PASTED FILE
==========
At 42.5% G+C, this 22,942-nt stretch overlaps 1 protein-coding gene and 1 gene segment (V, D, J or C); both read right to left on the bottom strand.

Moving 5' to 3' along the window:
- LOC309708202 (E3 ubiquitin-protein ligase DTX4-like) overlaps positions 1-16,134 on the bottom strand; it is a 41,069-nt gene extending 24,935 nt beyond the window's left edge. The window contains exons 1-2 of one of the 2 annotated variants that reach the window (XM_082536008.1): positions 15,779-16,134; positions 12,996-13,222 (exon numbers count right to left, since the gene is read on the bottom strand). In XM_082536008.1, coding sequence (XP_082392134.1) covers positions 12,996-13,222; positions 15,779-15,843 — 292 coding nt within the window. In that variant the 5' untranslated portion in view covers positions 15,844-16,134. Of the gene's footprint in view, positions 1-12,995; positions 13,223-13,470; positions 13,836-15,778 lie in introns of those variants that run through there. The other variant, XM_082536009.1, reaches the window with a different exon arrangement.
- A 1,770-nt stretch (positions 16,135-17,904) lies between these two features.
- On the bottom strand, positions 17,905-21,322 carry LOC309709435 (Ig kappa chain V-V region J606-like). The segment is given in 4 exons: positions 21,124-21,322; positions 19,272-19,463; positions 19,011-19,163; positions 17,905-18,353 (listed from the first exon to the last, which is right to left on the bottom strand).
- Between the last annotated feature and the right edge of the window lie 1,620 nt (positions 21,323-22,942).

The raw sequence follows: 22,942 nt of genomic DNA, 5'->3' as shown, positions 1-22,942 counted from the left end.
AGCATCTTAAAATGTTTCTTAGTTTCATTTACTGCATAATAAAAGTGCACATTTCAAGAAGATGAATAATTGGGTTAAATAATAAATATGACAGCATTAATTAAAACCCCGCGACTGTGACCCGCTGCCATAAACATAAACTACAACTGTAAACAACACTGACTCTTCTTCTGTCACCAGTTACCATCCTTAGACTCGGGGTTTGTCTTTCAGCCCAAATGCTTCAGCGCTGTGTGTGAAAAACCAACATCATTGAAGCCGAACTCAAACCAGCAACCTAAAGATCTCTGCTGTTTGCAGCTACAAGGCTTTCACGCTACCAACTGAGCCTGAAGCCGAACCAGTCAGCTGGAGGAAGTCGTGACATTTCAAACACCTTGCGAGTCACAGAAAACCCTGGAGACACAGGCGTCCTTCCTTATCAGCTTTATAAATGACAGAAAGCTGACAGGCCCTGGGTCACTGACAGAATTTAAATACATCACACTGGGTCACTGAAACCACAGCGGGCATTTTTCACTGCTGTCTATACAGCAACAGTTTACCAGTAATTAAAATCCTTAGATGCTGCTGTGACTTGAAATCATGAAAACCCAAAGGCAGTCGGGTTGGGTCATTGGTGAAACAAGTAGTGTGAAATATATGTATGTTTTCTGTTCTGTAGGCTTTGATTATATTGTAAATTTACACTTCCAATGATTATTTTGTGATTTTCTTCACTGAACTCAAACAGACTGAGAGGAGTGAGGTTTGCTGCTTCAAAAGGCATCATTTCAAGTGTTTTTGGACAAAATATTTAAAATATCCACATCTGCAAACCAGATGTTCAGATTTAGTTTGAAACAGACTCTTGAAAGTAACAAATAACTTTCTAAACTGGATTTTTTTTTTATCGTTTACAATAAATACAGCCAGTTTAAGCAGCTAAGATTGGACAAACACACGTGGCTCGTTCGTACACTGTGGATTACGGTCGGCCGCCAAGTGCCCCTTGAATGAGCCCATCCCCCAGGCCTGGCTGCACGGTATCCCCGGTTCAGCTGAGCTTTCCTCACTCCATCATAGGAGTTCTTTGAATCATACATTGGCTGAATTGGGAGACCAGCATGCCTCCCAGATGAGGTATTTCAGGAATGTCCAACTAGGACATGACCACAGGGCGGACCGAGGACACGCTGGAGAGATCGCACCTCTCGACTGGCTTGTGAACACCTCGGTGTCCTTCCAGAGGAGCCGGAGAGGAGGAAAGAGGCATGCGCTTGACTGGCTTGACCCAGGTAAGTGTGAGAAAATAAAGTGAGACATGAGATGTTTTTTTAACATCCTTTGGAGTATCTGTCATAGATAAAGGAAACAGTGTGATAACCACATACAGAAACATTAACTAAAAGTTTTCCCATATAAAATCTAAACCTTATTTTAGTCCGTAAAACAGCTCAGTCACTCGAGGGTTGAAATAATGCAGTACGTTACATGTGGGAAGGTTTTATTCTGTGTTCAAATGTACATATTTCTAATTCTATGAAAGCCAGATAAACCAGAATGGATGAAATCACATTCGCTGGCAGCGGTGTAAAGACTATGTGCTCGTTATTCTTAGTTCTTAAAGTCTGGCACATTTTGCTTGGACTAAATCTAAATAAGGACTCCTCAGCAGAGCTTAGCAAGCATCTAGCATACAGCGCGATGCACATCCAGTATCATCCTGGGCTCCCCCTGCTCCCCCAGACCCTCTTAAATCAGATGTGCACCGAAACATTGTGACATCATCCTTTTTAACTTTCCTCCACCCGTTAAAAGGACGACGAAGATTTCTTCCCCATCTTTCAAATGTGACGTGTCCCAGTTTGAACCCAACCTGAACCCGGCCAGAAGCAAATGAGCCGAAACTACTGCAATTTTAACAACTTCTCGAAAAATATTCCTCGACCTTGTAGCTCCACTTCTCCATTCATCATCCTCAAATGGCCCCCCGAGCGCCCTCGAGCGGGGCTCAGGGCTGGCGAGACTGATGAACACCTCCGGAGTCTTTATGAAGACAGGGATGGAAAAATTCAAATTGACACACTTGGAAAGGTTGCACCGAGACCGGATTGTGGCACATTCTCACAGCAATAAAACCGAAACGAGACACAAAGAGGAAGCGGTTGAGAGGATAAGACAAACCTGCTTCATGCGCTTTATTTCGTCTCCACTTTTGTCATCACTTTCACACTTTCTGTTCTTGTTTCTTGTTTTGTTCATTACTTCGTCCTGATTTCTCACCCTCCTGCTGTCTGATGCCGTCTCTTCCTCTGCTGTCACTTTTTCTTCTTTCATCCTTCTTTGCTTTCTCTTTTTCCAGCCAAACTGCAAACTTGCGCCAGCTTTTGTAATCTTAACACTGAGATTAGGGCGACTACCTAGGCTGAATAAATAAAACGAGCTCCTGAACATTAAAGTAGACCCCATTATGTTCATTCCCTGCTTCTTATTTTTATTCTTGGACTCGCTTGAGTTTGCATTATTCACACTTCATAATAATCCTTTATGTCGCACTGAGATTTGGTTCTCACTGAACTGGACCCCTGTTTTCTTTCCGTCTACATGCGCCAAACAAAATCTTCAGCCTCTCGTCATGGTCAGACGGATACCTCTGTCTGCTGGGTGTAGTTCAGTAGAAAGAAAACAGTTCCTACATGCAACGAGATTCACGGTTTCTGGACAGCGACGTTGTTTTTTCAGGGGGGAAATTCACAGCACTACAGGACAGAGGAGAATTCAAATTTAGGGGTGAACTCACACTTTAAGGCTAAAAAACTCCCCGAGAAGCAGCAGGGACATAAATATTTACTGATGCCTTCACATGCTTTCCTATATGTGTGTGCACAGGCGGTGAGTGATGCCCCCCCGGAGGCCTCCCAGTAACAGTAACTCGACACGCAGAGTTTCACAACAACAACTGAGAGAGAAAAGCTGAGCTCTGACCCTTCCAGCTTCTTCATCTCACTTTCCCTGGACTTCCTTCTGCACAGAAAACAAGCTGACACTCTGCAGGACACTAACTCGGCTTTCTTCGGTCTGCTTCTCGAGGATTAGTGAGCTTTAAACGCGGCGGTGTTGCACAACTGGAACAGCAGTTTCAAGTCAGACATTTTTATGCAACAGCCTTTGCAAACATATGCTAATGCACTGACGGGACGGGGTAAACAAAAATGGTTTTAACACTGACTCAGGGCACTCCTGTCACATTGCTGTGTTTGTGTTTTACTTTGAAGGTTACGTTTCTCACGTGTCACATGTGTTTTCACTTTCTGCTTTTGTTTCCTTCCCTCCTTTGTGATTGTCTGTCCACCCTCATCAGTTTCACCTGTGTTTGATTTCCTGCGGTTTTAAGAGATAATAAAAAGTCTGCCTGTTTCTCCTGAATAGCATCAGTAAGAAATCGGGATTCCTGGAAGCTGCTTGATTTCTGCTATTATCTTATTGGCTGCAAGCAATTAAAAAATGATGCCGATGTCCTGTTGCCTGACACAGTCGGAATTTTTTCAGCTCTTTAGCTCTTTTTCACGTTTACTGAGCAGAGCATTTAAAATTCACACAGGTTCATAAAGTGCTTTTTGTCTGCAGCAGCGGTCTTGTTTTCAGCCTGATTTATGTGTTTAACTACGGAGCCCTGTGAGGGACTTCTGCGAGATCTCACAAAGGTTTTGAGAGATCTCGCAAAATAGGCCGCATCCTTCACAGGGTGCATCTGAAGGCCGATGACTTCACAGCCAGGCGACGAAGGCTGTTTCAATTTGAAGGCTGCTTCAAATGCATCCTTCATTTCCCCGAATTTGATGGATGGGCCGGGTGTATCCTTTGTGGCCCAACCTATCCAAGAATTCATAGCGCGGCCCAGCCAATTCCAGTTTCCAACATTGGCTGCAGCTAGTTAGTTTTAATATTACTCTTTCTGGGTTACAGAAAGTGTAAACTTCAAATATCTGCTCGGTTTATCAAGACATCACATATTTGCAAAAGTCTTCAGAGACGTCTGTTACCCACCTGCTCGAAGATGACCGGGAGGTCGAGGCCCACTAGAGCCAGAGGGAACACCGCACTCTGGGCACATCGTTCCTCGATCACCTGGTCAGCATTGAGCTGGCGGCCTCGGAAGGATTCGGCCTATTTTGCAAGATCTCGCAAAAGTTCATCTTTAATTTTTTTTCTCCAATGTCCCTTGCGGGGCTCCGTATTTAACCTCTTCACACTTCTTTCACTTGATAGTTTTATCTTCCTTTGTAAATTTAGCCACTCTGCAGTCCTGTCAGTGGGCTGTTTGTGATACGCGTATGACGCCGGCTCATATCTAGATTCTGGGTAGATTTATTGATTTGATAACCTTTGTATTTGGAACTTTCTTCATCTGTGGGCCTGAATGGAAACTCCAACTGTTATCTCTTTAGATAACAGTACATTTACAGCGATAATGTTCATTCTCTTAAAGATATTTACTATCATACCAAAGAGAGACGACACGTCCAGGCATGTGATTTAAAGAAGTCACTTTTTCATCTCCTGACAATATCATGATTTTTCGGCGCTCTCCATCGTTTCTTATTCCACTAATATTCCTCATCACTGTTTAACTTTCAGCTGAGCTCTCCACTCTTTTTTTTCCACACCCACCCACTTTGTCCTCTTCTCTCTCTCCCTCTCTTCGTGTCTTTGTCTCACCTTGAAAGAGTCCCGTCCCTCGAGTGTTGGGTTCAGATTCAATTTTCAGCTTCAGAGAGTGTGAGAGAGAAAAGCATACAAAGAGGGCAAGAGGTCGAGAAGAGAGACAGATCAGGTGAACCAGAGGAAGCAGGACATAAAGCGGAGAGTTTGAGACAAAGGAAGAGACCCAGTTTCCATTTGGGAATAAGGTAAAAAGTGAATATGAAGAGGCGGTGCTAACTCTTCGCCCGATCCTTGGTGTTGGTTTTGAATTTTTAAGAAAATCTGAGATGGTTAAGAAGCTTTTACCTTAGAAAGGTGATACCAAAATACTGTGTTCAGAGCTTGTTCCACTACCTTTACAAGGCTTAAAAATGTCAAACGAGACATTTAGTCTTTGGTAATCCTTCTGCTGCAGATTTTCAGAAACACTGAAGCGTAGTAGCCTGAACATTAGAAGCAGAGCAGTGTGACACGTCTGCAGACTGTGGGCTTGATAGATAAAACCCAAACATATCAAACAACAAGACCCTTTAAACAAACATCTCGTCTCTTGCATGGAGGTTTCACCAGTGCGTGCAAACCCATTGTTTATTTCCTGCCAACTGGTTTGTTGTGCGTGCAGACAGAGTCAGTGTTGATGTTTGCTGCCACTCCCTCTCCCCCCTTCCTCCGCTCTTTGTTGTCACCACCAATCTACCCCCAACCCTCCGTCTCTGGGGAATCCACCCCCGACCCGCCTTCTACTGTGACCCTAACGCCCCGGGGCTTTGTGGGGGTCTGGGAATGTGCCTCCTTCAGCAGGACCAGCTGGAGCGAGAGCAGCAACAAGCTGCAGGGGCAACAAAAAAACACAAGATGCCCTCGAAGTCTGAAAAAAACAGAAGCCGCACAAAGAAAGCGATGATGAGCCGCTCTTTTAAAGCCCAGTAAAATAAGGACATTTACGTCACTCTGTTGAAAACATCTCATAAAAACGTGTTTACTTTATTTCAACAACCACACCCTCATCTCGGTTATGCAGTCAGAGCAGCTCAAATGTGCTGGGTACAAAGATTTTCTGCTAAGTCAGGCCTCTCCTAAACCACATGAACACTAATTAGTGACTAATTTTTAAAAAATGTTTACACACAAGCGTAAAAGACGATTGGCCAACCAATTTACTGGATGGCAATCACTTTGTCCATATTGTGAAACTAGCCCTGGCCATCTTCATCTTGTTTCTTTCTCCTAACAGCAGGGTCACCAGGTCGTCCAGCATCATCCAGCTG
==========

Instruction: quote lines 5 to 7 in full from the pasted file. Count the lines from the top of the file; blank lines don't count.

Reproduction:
- On the bottom strand, positions 17,905-21,322 carry LOC309709435 (Ig kappa chain V-V region J606-like). The segment is given in 4 exons: positions 21,124-21,322; positions 19,272-19,463; positions 19,011-19,163; positions 17,905-18,353 (listed from the first exon to the last, which is right to left on the bottom strand).
- Between the last annotated feature and the right edge of the window lie 1,620 nt (positions 21,323-22,942).

The raw sequence follows: 22,942 nt of genomic DNA, 5'->3' as shown, positions 1-22,942 counted from the left end.